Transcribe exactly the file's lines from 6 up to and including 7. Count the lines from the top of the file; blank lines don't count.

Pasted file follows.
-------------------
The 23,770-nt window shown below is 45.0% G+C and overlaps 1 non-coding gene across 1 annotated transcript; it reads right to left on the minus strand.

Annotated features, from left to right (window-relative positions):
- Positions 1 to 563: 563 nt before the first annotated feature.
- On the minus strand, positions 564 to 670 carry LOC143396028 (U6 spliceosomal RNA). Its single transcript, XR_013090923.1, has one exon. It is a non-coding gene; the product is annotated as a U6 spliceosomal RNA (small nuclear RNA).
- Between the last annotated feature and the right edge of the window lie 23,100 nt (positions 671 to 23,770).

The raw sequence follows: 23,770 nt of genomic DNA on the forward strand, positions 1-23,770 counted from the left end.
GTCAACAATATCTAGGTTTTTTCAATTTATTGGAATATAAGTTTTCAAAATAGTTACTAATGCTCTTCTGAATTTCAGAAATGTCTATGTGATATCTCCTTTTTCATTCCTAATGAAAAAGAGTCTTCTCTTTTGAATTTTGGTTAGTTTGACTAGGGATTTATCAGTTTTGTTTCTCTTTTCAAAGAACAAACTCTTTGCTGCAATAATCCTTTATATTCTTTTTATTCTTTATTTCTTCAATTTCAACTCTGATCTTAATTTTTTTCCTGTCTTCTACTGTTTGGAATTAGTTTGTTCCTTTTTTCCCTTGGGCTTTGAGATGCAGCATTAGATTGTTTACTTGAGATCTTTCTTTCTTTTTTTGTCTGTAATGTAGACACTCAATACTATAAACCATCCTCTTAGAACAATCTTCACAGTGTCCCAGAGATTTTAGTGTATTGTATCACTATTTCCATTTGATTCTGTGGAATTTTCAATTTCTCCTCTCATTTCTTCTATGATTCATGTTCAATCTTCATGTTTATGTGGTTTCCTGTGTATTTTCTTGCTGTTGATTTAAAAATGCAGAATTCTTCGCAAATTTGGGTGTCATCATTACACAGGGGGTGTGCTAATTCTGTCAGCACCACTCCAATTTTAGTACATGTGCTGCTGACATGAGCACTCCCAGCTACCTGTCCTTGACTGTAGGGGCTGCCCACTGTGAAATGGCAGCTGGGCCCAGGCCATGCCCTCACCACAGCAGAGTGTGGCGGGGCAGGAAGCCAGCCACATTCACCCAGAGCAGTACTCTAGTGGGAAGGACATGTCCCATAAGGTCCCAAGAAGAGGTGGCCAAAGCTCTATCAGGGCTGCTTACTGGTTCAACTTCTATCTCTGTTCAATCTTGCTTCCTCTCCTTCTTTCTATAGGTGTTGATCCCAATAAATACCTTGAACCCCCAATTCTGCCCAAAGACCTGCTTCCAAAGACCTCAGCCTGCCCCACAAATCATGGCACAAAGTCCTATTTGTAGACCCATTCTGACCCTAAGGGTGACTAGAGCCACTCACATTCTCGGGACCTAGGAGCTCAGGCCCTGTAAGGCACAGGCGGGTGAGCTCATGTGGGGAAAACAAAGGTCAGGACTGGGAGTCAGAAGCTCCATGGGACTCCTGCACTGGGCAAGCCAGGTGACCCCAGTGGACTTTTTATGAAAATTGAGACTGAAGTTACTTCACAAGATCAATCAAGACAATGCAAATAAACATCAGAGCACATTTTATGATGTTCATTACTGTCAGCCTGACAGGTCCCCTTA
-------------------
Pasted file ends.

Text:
The raw sequence follows: 23,770 nt of genomic DNA on the forward strand, positions 1-23,770 counted from the left end.
GTCAACAATATCTAGGTTTTTTCAATTTATTGGAATATAAGTTTTCAAAATAGTTACTAATGCTCTTCTGAATTTCAGAAATGTCTATGTGATATCTCCTTTTTCATTCCTAATGAAAAAGAGTCTTCTCTTTTGAATTTTGGTTAGTTTGACTAGGGATTTATCAGTTTTGTTTCTCTTTTCAAAGAACAAACTCTTTGCTGCAATAATCCTTTATATTCTTTTTATTCTTTATTTCTTCAATTTCAACTCTGATCTTAATTTTTTTCCTGTCTTCTACTGTTTGGAATTAGTTTGTTCCTTTTTTCCCTTGGGCTTTGAGATGCAGCATTAGATTGTTTACTTGAGATCTTTCTTTCTTTTTTTGTCTGTAATGTAGACACTCAATACTATAAACCATCCTCTTAGAACAATCTTCACAGTGTCCCAGAGATTTTAGTGTATTGTATCACTATTTCCATTTGATTCTGTGGAATTTTCAATTTCTCCTCTCATTTCTTCTATGATTCATGTTCAATCTTCATGTTTATGTGGTTTCCTGTGTATTTTCTTGCTGTTGATTTAAAAATGCAGAATTCTTCGCAAATTTGGGTGTCATCATTACACAGGGGGTGTGCTAATTCTGTCAGCACCACTCCAATTTTAGTACATGTGCTGCTGACATGAGCACTCCCAGCTACCTGTCCTTGACTGTAGGGGCTGCCCACTGTGAAATGGCAGCTGGGCCCAGGCCATGCCCTCACCACAGCAGAGTGTGGCGGGGCAGGAAGCCAGCCACATTCACCCAGAGCAGTACTCTAGTGGGAAGGACATGTCCCATAAGGTCCCAAGAAGAGGTGGCCAAAGCTCTATCAGGGCTGCTTACTGGTTCAACTTCTATCTCTGTTCAATCTTGCTTCCTCTCCTTCTTTCTATAGGTGTTGATCCCAATAAATACCTTGAACCCCCAATTCTGCCCAAAGACCTGCTTCCAAAGACCTCAGCCTGCCCCACAAATCATGGCACAAAGTCCTATTTGTAGACCCATTCTGACCCTAAGGGTGACTAGAGCCACTCACATTCTCGGGACCTAGGAGCTCAGGCCCTGTAAGGCACAGGCGGGTGAGCTCATGTGGGGAAAACAAAGGTCAGGACTGGGAGTCAGAAGCTCCATGGGACTCCTGCACTGGGCAAGCCAGGTGACCCCAGTGGACTTTTTATGAAAATTGAGACTGAAGTTACTTCACAAGATCAATCAAGACAATGCAAATAAACATCAGAGCACATTTTATGATGTTCATTACTGTCAGCCTGACAGGTCCCCTTA